Dordogne (river)

For the département, see Dordogne.

The Dordogne in Périgord, near Castelnaud-la-Chapelle

Location of the Dordogne in France
Native name La Dordogne
Country France
Main source Massif Central
1,720 m (5,640 ft)
River mouth Gironde estuary
45°2′29″N 0°36′24″W / 45.04139°N 0.60667°W / 45.04139; -0.60667Coordinates: 45°2′29″N 0°36′24″W / 45.04139°N 0.60667°W / 45.04139; -0.60667
Basin size 23,870 km2 (9,220 sq mi)
Physical characteristics
Length 483 km (300 mi)
  • Average rate:
    450 m3/s (16,000 cu ft/s)

The Dordogne (Occitan: Dordonha, French: La Dordogne) is a river in south-central and southwest France. The Dordogne and its watershed was designated Biosphere Reserve by the UNESCO on July 11 2012.[1]


Contrary to appearances, the name of the Dordogne is not a recent word[2] resulting from the names of the Dore and the Dogne. It comes from an ancient Durānius,[3] derived from a Pre-Celtic root dur-, dor- (as the Durance).

The medieval forms adopted a redoubled suffix -ononia:[4] Dorononia fluvius[5] (sixth century), Dornonia (eighth century) that evolves in Dordonia (ninth century) by a phenomenon of dissimilation, giving the impression of an etymology *Dore-Dogne.


The river rises on the flanks of Puy de Sancy at 1,885 metres (6,184 ft) above sea level in the mountains of Auvergne, from the confluence of two small torrents above the town of Mont-Dore: the Dore[6] and the Dogne. It flows generally west about 500 kilometres (310 mi) through the Limousin and Périgord regions before flowing into the Gironde, its common estuary with the Garonne, at the Bec d'Ambès ("Ambès beak"), in the north of the city of Bordeaux.


Canoeing on the Dordogne

The Dordogne is one of the few rivers in the world that exhibit the phenomenon known as a tidal bore.[7]

The upper valley of the Dordogne is a series of deep gorges. The cliffs, steep banks, fast flowing water and high bridges attract both walkers and drivers. In several places the river is dammed to form long, deep lakes. Camp sites and holiday homes have proliferated wherever the valley floor is wide enough to accommodate them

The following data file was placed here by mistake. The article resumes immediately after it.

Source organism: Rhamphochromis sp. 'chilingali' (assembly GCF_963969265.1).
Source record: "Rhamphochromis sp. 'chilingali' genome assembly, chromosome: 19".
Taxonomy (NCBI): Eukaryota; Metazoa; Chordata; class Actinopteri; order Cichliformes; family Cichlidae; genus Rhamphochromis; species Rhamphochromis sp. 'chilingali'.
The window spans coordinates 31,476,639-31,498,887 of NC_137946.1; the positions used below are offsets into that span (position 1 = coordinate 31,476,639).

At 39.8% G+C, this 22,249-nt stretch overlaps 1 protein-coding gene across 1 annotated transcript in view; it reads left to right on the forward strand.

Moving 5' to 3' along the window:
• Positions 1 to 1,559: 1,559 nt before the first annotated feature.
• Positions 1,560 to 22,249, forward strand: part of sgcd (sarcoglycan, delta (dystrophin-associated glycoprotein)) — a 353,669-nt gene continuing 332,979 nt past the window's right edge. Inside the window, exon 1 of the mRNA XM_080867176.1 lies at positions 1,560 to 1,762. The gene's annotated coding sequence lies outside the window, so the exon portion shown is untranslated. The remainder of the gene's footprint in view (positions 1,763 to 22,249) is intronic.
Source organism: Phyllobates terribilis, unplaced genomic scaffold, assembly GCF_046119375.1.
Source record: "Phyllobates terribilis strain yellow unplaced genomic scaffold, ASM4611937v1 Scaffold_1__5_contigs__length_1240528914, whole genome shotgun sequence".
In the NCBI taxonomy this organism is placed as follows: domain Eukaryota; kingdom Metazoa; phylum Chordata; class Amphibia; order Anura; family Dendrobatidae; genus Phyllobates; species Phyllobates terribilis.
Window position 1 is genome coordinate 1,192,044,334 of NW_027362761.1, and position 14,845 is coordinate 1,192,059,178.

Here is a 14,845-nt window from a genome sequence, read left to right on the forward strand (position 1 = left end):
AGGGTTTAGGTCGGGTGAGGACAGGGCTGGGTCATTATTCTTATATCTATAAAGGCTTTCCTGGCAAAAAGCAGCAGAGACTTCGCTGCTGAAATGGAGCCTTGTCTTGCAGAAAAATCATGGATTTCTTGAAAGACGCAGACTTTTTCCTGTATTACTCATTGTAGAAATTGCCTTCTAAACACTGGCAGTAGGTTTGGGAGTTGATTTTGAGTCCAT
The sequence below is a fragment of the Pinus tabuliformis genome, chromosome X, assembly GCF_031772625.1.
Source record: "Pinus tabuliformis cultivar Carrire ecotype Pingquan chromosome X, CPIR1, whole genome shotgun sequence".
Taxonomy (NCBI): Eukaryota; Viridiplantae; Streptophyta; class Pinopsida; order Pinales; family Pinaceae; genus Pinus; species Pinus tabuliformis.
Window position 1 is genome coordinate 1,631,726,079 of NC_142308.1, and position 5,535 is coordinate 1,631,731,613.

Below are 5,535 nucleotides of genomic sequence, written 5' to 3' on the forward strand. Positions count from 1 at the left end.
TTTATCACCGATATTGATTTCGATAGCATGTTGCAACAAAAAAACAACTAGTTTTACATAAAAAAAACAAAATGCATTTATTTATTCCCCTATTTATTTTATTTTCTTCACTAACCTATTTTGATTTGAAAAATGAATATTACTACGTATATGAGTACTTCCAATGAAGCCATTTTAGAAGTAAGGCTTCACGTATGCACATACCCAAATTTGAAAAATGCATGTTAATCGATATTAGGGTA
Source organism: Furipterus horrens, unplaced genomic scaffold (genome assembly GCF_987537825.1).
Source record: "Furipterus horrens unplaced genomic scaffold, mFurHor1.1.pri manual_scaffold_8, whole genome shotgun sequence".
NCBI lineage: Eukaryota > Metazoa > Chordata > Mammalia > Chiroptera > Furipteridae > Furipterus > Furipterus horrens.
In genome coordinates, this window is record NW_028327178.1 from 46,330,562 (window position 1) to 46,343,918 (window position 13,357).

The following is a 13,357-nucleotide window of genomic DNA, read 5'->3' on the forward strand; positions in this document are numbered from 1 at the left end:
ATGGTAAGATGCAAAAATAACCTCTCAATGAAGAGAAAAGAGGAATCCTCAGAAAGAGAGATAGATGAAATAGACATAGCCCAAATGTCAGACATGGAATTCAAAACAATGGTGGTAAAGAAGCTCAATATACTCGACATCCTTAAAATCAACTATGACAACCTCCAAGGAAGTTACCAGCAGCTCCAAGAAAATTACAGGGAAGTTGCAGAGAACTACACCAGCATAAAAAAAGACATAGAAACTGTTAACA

Below Argentat and around Beaulieu-sur-Dordogne, the valley widens to accommodate fertile farmland, well-watered pasture and orchards. In the towns, which are major tourist attractions because of their history and architecture, the quaysides are lined with eating and drinking places. In Périgord, the valley widens further to encompass one of France's main gastronomic regions, with vineyards, poultry farms and truffle-rich woodlands.

The main season for tourism in the Valley of the Dordogne is from June to September, with July and August being high season. The lifestyle and culture of the Dordogne valley attract both visitors and incomers from all over France, but also from many other countries, particularly Britain and Germany.


The Dordogne at Argentat in Corrèze, part of the Limousin region

The départements of France through which the Dordogne runs, together with some towns in those départements that are on or quite near the river, are as follows:


The Dordogne in the Périgord
Beaulieu-sur-Dordogne and Dordogne view from Altillac

Main tributaries from source to mouth:

N.B. : (R) = right tributary; (L) = left tributary


Aside from the usual activities such as tennis and golf available in many areas of France, there are a number of water-related activities related to the Dordogne, including:


  1. "UNESCO description of the Bassin de la Dordogne".
  2. as the Midouze, a portmanteau that fuses the names of its two precursors, the Midou and the Douze.
  3. Sidonius Apollinaris
  4. influenced by the suffix -onna, frequent in river names, in France.
  5. Gregory of Tours
  6. Not to be confused with the Dore.
  7. Tidal bores, Mascaret, Pororoca (1). Myths, Fables and Reality !!!
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